Tip: Be sure to build in time to enjoy some of the many activities on offer at Castlecomer Discovery Park!
Located within the Newbridge Silverware Visitor Centre, the Museum of Style Icons hosts numerous collections and artefacts relating to Stars of the Silver Screen and many modern day artists – including Audrey Hepburn, Marilyn Monroe, Princess Grace, Princess Diana, Michael Jackson, Michael Flatley, the Beatles and many more.
Now rated as one of the top 5 free tourist attractions in Ireland, the Museum regularly hosts visiting collections from around the globe and admission is free. There are guided tours available daily also, with u12s free with an adult (booking required).
Tip: Indulge in a tasty lunch or treats in the Silver café.
Located in Ballina, the Jackie Clarke Collection showcases one of the world’s leading collections of historical Irish material. Discover 400 years of Irish history through the self-guiding family friendly interactive touch screens.
Discover something new about your family history by searching the in-house census and eviction records. Learn about Irish Native trees, organic vegetable gardening and the importance of our hedgerows in the Urban Walled Garden. Admission is FREE and you can enjoy lunch in cafe after your visit.
Tip: Use the Memory Pod where you can record and share your stories and memories.
Located in heart of the city at Spanish Arch, where the River Corrib meets the Atlantic Ocean, Galway City Museum offers interactive and educational exhibits for all ages to enjoy.
The museum is spread over three floors and visitors can discover more about the history and archaeology of Galway. In addition learn more about marine life at the interactive Marine Science – The Wild Atlantic Exhibition.
During school holidays and at weekends the museum run a program of events and workshops, many of which are free, so be sure to check out what is on before you visit.
Tip: Enjoy a tasty brunch, lunch or treat at The Café at the Museum.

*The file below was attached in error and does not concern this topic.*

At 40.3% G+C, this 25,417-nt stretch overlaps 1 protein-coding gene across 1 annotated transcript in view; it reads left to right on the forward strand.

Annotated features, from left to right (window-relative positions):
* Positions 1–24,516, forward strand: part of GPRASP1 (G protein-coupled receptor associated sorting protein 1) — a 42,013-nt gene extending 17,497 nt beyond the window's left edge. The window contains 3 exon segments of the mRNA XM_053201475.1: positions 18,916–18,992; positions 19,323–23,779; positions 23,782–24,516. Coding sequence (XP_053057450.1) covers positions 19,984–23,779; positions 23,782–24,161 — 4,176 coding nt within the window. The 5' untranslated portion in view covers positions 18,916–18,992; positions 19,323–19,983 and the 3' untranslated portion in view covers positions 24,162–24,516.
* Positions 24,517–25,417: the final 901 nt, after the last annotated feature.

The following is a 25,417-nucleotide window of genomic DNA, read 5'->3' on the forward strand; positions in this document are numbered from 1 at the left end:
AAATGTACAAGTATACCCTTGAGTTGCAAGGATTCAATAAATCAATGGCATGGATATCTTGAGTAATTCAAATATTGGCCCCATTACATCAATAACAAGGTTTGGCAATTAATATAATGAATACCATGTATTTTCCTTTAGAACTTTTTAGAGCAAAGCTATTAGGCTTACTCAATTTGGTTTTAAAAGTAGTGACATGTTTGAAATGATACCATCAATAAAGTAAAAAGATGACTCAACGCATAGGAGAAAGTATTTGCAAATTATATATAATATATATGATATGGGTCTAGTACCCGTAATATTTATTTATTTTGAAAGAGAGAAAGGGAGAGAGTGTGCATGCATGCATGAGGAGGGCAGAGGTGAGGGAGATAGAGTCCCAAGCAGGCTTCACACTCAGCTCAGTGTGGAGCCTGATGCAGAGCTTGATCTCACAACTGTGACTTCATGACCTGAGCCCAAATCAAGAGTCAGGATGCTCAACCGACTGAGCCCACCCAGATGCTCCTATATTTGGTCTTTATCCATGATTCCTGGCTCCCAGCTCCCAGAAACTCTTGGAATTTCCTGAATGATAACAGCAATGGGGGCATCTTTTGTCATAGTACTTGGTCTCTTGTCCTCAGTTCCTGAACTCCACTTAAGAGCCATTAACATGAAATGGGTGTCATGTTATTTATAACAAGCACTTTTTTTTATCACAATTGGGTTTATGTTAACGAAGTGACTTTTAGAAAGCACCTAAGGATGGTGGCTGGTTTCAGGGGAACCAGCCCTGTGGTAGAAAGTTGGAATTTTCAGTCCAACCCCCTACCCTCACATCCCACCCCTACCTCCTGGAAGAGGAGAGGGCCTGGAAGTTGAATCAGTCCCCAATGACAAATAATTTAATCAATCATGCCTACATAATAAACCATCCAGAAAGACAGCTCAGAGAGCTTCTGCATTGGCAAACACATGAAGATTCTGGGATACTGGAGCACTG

Uncover the forensic archaeologist in you with a visit to the Kerry County Museum, full of interesting exhibits and historic artefacts, with lots of fun activities for families.
Each object on display in Kerry County Museum tells its own story from a beautiful sunflower pin worn by the fashion conscious in the Bronze Age, to duelling pistols used by the Liberator, Daniel O’Connell, in the early 19th Century.
Located in Tralee in the Ashe Memorial Hall it houses various exhibits from the award winning Antarctica Exhibition depicting many colourful characters including the heroic Annascaul man, Tom Crean’s Antarctic journey to the excellent Geraldine Experience.
Tip: Kids should follow Pangur Bán’s Trail through the museum to make their visit extra special.
The Hunt Museum in Limerick houses one of Ireland’s largest private collections of art, decorative art and antiques dating from the Mesolithic period, Iron Age, Bronze Age and up to the present day. There are pieces from all over the world including work by Pablo Picasso and Henry Moore.
Tip: Ask for their Treasure Hunt sheet for the kids. The museum also runs a free Arts and Crafts club the first Sunday of most months.
The Foynes Flying Boat Museum is the only aviation museum in Ireland and the only dedicated flying boat museum in the world.
This unique attraction preserves the rich history of aviation and the development of passenger travel. It takes you back to that nostalgic era when Foynes became the centre of the aviation world between 1937 and 1945, and you will enjoy
an authentic 1940’s cinema
the Radio and Weather Room—complete with transmitters, receivers and Morse code equipment
the Brendan O’Regan restaurant
the only full sized replica B314 flying boat in the world
Tip: Try your hand at flying the B314 on the flight simulators with amazing visuals.
Set in the former St Mary’s Church, the Medieval Mile Museum in Kilkenny gives visitors an understanding of the city’s medieval history.
You will find displays of Kilkenny’s civic treasures, interactive displays of the history of Kilkenny and buried secrets in the attached graveyard.
The museum is also home to temporary exhibitions of art, culture and artefacts and runs regular events.
Tip: The Medieval Mile Museum is at the start of the Medieval Mile in Kilkenny, be sure to follow the trail to discover the medieval history of Kilkenny along with its historic buildings and landmarks.
Waterford, Ireland’s oldest city, founded by the Vikings in the last 9th century, is home to the Viking Triangle, a collection of museums dedicated to the history of this ancient city.
The Waterford Treasures Medieval Museum is a tribute to Medieval Waterford and life in the city during that period. Carefully preserving several medieval structures within its walls, the Museum was opened to the public in August 2012. Guided Tours available from historic characters in period costumes.